College Station – Many people do not realize that exotic animals need to be vaccinated, but exotic animals are susceptible to the same infectious diseases that affect domestic animals.
Since it is National Immunization Awareness Month, Dr. Ian Tizard, a professor in the Texas A&M College of Veterinary Medicine & Biomedical Sciences, offers owners some points to consider in keeping their exotic pets immunized.
Vaccinations are a critical component of preventative medicine for exotic pets, but because vaccines are typically only licensed for domestic animals, Tizard recommends that potential owners familiarize themselves with the vaccines available to exotic animals.
“There are vaccines for specific exotic species, like mink or ferrets, but, generally, almost every vaccine used for exotic animals is off-label, which means that veterinarians use their best judgement and discretion when administering the vaccine,” Tizard said.
According to Tizard, the market for exotic animal vaccines is not profitable in the United States, so producers have directed their efforts toward producing vaccines for dogs and cats.
“Animal vaccine production is driven by economics,” he said. “Because the demand for exotic vaccines is almost non-existent in this part of the world, it proves difficult for companies to profit from vaccine sales. That’s why many exotic animal owners are using off-label vaccines in exotic species.”
Tizard advises exotic animal owners to consult their veterinarian regarding the potential adverse effects associated with off-label vaccines.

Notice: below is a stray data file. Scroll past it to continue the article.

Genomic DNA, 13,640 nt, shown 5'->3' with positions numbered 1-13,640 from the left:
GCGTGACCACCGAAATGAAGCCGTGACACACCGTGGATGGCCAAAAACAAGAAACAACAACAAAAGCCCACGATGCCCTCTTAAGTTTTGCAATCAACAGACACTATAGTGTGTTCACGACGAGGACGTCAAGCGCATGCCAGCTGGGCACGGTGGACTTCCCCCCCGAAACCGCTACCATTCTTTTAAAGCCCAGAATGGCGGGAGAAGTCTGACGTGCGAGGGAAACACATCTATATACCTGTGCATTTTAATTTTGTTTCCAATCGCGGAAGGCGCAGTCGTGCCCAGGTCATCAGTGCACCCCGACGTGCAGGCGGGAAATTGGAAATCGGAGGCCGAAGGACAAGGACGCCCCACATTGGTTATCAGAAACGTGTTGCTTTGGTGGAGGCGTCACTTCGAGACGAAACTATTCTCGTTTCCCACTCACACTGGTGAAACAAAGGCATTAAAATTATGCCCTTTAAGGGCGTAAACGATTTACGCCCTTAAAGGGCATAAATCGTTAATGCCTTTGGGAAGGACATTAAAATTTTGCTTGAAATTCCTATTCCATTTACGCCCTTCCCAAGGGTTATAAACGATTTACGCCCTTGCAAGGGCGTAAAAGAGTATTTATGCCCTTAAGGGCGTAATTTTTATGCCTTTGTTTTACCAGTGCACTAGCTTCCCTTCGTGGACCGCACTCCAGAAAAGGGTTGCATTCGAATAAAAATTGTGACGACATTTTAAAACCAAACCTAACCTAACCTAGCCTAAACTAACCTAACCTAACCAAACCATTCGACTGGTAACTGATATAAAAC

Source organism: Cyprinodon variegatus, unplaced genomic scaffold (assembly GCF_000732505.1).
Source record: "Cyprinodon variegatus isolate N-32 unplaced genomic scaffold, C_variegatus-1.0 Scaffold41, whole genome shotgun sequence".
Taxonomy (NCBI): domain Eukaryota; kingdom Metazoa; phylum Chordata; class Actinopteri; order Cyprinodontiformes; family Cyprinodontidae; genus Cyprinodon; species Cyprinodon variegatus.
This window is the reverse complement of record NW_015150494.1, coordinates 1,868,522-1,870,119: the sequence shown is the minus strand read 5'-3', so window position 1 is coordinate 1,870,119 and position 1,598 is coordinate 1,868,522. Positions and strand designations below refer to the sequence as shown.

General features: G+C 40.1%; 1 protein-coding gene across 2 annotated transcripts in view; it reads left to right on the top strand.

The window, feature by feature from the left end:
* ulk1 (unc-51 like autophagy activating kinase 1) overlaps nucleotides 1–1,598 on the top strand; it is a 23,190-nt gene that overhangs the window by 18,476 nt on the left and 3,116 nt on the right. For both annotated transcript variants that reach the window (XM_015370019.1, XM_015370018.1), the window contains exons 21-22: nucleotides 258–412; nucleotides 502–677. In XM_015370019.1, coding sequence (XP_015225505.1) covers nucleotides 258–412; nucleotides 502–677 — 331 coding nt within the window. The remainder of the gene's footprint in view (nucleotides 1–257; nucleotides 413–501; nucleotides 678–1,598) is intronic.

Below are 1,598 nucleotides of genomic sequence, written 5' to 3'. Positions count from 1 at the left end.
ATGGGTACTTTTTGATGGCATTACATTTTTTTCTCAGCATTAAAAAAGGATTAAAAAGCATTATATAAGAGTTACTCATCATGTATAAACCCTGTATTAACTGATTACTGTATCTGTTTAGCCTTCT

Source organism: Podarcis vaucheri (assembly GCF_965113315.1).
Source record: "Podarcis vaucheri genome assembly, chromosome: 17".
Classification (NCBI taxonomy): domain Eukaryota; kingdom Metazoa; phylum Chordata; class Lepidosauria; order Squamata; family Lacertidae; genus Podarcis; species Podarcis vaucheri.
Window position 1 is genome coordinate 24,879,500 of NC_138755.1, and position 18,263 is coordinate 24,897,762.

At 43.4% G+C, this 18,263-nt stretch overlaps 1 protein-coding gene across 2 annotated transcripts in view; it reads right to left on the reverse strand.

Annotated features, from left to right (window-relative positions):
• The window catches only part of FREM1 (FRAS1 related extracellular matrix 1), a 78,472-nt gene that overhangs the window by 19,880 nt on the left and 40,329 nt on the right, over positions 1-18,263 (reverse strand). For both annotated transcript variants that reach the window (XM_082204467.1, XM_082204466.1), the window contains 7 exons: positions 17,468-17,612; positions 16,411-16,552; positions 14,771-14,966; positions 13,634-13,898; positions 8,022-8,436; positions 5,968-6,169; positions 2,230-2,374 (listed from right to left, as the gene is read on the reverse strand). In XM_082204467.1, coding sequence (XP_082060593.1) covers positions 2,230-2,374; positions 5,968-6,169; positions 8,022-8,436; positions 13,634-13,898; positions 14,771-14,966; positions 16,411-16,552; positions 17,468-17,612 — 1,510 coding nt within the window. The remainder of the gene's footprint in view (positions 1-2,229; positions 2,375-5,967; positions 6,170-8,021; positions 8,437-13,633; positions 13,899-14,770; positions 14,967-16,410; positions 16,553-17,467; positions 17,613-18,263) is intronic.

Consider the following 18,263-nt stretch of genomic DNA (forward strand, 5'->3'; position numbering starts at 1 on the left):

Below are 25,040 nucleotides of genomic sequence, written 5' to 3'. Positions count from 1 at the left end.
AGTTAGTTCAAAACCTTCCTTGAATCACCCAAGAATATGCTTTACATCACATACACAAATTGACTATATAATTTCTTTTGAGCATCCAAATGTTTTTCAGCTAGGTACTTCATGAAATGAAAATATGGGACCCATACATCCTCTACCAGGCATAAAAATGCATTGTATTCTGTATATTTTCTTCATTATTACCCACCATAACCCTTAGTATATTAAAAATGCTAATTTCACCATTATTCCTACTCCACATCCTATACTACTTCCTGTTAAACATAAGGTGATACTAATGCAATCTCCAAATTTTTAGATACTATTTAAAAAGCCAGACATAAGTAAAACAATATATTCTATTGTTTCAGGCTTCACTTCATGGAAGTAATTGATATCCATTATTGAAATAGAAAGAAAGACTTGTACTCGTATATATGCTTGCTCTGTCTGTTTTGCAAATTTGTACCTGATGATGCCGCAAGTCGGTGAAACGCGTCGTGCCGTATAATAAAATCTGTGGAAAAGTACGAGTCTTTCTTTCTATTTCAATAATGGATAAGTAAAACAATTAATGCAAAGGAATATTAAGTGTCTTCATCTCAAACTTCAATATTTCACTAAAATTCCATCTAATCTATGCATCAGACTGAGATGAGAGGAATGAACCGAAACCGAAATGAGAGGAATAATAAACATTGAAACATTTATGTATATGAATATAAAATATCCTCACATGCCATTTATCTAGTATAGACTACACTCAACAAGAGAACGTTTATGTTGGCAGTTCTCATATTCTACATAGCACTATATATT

“We all learn from experience,” he explained. “Some things that may be safe in dogs and cats are not necessarily safe in exotic species. The principle of informed consent is critical in this situation, so before committing to a vaccine make sure you know the risks and benefits.”
Another important factor to consider before vaccinating is the proximity to other animals and potential exposure to disease.
“A great example is ferrets, which make wonderful pets, but are very susceptible to the flu and distemper,” Tizard said. “Before owning an exotic pet like a ferret, owners must decide where they will be kept, if they will be confined, or if they will come into contact with other animals.”
There is no doubt that vaccines are essential in controlling infectious disease in all animals. However, there are arguably more factors that must be taken into consideration before owning an exotic animal.
To ensure a pet lives a long and healthy life, owners should consult their veterinarian to discuss any and all risk factors associated with vaccinating exotic species.